Yes, The View is an opinion talk show, where the hosts have had their fair share of criticism for saying idiotic stuff (especially during the US Presidential election), but to attempt to plant a seed of doubt in anyone’s mind that the most heroic event in human history was faked on the day of the 40th anniversary of Apollo 11 is not only irresponsible, it is totally disrespectful.

Fortunately, Walters had the last word by saying that there will always be conspiracy theories, but today, she’d much rather give the Apollo astronauts the credit they deserve.

Source: Associated Content

Celebrating Apollo 11


We’re currently having loads of fun over at Discovery Space, celebrating mankind’s biggest space achievement: when Apollo 11 landed on the moon 40 years ago. On July 20th 1969, Neil Armstrong and Buzz Aldrin made history while Michael Collins orbited overhead. This was a key moment in space exploration that was followed by another 5 lunar landings until 1972. Unfortunately, that was it and the Apollo Program was gradually wound down…

However, the current plan is to get astronauts back to the moon by 2020, but how are we going to do it? Actually, the answer is far from clear-cut, and although NASA is pushing ahead with the development of Constellation, outspoken space advocates, such as Buzz Aldrin, are presenting some alternatives.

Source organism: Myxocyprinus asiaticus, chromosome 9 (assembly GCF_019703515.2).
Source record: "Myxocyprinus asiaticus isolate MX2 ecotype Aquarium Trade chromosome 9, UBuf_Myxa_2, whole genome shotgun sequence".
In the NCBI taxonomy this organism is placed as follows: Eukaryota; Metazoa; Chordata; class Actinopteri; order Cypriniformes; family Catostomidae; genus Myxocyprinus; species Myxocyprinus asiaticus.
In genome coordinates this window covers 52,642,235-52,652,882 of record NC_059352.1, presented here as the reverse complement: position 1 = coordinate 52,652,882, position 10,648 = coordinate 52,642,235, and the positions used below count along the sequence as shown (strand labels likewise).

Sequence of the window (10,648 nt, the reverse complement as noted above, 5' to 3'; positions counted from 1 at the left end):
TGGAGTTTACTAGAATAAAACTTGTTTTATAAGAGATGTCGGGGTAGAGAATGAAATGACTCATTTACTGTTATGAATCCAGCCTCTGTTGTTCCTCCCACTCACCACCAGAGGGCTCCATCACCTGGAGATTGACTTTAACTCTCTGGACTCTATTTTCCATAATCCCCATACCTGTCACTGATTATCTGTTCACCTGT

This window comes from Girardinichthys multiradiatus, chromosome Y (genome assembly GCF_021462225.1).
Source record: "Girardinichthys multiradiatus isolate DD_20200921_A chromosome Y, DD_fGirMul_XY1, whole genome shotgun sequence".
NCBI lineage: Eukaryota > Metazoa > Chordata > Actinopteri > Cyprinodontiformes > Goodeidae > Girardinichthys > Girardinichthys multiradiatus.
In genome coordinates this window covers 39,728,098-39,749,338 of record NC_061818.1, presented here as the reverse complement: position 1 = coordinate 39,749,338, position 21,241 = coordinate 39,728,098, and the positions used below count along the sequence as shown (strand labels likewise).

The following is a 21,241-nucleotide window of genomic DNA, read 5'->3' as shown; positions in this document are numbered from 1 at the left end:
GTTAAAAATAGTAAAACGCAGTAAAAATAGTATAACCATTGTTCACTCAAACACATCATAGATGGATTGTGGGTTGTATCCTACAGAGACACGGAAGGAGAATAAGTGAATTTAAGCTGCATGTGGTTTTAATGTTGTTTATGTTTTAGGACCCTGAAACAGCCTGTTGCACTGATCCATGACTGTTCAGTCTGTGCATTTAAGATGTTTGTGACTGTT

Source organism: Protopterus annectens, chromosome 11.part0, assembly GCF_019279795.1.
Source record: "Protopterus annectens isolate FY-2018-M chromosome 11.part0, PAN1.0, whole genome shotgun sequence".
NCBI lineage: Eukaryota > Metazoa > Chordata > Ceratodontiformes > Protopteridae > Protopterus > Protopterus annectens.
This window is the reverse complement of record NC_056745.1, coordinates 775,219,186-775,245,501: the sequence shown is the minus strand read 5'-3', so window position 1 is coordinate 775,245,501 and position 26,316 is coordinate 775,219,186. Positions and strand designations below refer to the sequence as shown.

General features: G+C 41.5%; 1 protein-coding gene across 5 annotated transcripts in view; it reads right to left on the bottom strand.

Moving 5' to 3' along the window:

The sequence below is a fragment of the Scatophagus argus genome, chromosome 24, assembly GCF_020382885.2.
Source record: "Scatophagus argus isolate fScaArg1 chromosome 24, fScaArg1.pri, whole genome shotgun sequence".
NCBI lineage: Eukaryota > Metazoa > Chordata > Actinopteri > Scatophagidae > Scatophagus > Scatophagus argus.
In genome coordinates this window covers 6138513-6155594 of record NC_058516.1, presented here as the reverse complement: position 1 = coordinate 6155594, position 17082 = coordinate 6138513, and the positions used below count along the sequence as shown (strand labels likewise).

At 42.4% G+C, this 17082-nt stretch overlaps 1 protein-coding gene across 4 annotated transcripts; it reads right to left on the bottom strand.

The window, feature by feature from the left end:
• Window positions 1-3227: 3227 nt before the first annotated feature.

But in an interesting twist, after carrying out a two-week poll on Space Disco, I found that general opinion is stacked firmly in favour of a NASA return mission to the moon…

To find out more, dive right into the Discovery Space Wide Angle: The Moon Landings:

    • Interview with Buzz Aldrin: Should We Return To The Moon?

      Irene Klotz discusses the Apollo 11 landing with the second man on the moon. What are his opinions about NASA’s plans for a return trip?

    • Opinion: One Small Step: Why Step Back?

      We did it 40 years ago, what’s the point in retracing our steps when we could just mount a manned mission to Mars? Ian O’Neill discusses the pros and cons about NASA’s future exploration plans. Including results from the Discovery Space reader poll.



    • Things You Didn’t Know About Apollo (HowStuffWorks)

      Did you know the Apollo 17 astronauts had to fix their lunar buggy with duct tape? Or that the Saturn V carrying Apollo 12 was struck by lightning 37 seconds after lift off? We investigate the little-known facts about the Apollo missions.

    • Top Ten Moon Mysteries (HowStuffWorks)

      It may be our natural satellite, easily observable in the night sky, but the moon still hides many secrets. Explore the lunar surface with us as we investigate some of the moon’s best kept secrets.



  • Mining the Moon (IEEE Spectrum)

    We are told that one of the key reasons to set up a lunar base is to mine the moon for its abundance of natural resources, but is this realistic? In some ways yes, but there’s a lot of economics and politics to wade through first.

  • The End Of The Cult Of The Astronaut (IEEE Spectrum)

    Many in-space activities could be automated, negating the need for a human presence. However, taking astronauts out of the space exploration loop is as attractive as it is unpalatable. Is the astronaut surplus to requirements?